Mauser C96 7.63 x 25mm pistol

This item is HIRE ONLY for use by a recognised Film, TV, Commercials or Theatre production company.




 The Mauser C96 (Construktion 96) is a semi automatic pistol that was originally produced by German arms manufacturer Mauser from 1896 to 1937.

The distinctive look of the C96 is created by a combination of the integral box magazine in front of the trigger, the long barrel, the wooden shoulder stock that can double as a holster or carrying case and the grip shaped like the handle of a broom. The grip earned the gun the nickname ‘Broomhandle’ in the English-speaking world because of its round wooden handle and in China the C96 was nicknamed the ‘box cannon’ as it could be holstered in its box-like detachable stock.

It was used by the Latvian anarchist Peter Piaktow in 1911 and was therefore known as a ‘Peter the Painter’ gun by the IRA, who acquired a number of examples.

The Mauser C96, with its shoulder stock, long barrel and high velocity cartridge had superior range and better penetration than most other pistols. The 7.63 x 25mm Mauser cartridge was the highest velocity commercially manufactured pistol cartridge until the advent of the .357 Magnum cartridge in 1935.

Approximately 1 million C96 pistols were manufactured by Mauser with the numbers produced in Spain and China being substantial but unknown.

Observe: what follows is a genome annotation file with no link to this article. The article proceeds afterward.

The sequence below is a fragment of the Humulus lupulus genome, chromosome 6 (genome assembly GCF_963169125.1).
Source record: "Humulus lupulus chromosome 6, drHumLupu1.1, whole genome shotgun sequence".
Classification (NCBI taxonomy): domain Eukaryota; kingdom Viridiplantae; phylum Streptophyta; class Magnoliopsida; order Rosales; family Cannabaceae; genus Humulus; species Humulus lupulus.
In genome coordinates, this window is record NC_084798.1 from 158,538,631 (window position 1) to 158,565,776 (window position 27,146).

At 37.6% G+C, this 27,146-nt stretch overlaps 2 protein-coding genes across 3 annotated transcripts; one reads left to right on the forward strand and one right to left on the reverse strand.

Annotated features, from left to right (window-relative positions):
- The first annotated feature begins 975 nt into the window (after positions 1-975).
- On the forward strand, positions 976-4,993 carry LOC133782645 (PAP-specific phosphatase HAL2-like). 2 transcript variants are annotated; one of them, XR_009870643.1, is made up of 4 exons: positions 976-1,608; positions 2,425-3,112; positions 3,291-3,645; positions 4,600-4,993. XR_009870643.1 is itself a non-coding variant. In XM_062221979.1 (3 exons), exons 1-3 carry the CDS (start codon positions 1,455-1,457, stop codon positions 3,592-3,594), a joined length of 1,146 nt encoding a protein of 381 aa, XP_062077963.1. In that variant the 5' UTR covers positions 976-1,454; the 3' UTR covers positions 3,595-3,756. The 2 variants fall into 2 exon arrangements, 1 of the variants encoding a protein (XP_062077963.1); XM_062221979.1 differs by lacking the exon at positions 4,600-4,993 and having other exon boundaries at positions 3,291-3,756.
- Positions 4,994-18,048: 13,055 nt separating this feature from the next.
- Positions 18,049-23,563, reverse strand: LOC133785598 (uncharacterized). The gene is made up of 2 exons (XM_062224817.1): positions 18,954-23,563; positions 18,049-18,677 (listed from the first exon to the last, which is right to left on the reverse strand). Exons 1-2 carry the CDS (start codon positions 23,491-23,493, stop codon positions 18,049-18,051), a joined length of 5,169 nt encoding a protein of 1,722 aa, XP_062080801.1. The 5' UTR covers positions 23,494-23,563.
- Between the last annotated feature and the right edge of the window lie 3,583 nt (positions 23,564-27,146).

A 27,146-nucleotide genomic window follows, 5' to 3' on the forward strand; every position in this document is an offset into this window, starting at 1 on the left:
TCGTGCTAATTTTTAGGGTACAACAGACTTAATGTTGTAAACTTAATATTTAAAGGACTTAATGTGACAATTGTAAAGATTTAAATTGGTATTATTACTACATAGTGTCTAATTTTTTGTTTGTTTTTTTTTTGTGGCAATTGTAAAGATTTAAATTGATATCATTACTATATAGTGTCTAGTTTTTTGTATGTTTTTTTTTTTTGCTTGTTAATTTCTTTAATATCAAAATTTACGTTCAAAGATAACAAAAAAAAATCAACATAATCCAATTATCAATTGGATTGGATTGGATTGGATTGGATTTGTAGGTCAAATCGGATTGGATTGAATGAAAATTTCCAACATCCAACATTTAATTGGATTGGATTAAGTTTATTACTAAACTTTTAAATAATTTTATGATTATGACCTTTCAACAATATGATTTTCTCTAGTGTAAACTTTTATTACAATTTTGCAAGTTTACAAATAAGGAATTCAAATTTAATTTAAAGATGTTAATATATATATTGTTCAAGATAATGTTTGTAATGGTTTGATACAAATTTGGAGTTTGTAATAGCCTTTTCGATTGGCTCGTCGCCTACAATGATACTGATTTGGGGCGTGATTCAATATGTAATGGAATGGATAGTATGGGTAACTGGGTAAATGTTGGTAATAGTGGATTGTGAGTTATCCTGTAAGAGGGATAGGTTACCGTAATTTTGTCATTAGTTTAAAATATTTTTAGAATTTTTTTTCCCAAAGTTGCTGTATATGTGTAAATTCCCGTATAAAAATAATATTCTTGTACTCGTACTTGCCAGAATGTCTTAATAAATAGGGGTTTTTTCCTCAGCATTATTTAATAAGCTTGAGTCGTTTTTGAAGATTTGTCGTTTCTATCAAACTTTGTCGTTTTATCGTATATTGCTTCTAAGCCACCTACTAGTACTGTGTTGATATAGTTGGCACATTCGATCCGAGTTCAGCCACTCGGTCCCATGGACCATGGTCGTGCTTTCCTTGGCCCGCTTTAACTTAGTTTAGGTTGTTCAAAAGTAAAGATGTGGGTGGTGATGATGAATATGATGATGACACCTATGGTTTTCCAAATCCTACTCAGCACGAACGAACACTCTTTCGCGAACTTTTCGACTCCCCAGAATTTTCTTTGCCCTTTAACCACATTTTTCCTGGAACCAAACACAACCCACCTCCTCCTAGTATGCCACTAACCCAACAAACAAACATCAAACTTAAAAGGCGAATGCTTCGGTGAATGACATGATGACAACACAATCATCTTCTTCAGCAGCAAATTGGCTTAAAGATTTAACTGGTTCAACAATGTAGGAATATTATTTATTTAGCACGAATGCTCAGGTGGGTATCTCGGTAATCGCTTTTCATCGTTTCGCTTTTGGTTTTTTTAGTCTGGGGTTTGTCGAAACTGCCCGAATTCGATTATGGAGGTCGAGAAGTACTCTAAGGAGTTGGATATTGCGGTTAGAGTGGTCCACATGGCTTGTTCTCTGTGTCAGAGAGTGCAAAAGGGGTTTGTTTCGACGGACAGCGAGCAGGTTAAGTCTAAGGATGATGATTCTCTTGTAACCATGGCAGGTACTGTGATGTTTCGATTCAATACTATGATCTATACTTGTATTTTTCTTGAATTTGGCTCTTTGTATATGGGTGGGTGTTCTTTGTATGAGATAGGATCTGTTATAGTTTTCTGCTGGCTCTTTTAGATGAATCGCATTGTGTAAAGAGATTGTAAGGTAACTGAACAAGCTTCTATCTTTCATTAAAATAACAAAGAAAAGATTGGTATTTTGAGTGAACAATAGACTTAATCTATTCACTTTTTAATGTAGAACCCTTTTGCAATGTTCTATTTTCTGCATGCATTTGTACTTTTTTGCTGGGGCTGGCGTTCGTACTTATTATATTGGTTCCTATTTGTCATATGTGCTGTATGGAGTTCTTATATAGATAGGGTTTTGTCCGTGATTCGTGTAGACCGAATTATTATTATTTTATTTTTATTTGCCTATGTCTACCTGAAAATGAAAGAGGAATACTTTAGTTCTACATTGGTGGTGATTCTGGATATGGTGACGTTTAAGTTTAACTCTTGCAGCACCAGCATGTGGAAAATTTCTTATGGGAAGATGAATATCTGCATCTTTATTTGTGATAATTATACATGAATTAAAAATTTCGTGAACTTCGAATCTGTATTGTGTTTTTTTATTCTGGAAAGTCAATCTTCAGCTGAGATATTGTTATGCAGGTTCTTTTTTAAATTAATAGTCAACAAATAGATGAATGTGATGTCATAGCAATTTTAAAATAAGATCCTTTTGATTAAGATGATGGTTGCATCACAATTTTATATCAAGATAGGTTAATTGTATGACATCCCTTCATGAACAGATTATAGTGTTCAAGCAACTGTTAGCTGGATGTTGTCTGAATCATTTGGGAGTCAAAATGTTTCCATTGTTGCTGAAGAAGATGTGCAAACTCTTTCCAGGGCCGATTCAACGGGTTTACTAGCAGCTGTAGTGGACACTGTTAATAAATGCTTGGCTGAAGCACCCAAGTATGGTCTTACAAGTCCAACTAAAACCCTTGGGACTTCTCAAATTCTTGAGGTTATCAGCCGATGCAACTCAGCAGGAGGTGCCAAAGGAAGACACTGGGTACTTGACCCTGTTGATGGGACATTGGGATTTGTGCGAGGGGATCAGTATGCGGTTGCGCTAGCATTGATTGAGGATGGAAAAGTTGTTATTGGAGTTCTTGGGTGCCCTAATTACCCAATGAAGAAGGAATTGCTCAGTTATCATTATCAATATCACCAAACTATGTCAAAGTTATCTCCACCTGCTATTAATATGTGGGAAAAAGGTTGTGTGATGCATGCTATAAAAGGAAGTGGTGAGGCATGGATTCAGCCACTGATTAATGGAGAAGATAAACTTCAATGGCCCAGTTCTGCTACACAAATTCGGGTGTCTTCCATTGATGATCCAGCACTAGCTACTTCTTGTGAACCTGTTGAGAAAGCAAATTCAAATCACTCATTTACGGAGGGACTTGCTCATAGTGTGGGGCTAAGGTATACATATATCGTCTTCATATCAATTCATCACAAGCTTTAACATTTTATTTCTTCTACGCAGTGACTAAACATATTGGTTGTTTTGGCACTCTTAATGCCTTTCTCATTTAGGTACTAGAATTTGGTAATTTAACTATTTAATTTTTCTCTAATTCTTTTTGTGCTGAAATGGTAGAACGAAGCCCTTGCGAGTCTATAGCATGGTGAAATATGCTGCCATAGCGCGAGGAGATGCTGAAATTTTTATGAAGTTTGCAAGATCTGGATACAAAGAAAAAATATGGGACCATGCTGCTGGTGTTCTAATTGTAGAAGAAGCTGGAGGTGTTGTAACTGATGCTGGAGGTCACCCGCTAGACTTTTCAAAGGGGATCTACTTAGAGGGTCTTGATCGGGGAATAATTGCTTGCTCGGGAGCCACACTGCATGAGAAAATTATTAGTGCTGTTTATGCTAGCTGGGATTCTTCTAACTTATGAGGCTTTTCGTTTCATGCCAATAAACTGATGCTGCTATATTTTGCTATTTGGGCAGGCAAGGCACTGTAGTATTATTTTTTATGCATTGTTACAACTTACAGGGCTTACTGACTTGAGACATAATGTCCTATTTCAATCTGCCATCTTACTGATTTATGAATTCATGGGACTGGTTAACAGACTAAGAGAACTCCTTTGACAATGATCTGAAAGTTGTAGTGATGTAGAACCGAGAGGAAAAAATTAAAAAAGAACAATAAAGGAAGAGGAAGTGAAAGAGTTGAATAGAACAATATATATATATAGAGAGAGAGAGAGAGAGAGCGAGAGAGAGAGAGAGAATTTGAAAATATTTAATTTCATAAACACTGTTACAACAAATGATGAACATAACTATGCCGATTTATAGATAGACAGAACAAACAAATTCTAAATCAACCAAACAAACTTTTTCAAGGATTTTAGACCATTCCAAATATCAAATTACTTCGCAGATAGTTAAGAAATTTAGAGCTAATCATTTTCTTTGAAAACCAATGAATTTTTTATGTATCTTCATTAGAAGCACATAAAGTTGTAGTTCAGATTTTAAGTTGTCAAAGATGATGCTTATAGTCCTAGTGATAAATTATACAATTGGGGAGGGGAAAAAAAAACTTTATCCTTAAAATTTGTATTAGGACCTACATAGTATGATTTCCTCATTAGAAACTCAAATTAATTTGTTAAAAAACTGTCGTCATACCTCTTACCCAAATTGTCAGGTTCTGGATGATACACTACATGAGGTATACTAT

Mauser supplied C96s to London gun dealers Westley Richards in the UK as they were extremely popular with British officers at the time. Notable owners of these pistols included Winston Churchill, who was fond of the Mauser C96 and used one at the Battle of Omdurman and during the Second Boer war. Similarly, T.E. Lawrence (of Arabia) carried a C96 for a period during his time in the Middle East.

 As a military sidearm, the pistols saw service in various colonial wars as well as WWI, Estonian War of Independence, the Spanish Civil War, the Chinese Civil War and WWII. The C96 became a staple of Bolshevik Commissars and various warlords and gang leaders in the Russian Civil War.

In addition to the original calibre of 7.63 x 25mm, C96 pistols were also commonly chambered for 9 x 19mm Parabellum. Despite the pistols considerable popularity and fame, the only nation to use it as a service pistol for its military and police was China.

The Broomhandle Mauser has become a popular collectors gun, in part because there are so many variants and commercial contract types.

The C96 frequently appears as a ‘foreign’ or ‘exotic’ pistol in a number of films and TV shows, owing to its distinctive and instantly recognisable shape. A Mauser C96 was used by ‘The Man From Uncle” TV series with Robert Vaughan and David MaCallum in the mid 1960s and again a C96 was later modified to form Hans Solos prop blaster pistol for the film “Star Wars”.

Helpful Info

Regarding dates and period correctness, this item is appropriate for use with many armies in numerous campaigns from the Boer War to the present day.

Foxtrot example shown is a Mauser C96 pistol chambered in 7.63 x 25, fitted with wood grips, a lanyard ring and it is in a blued finish.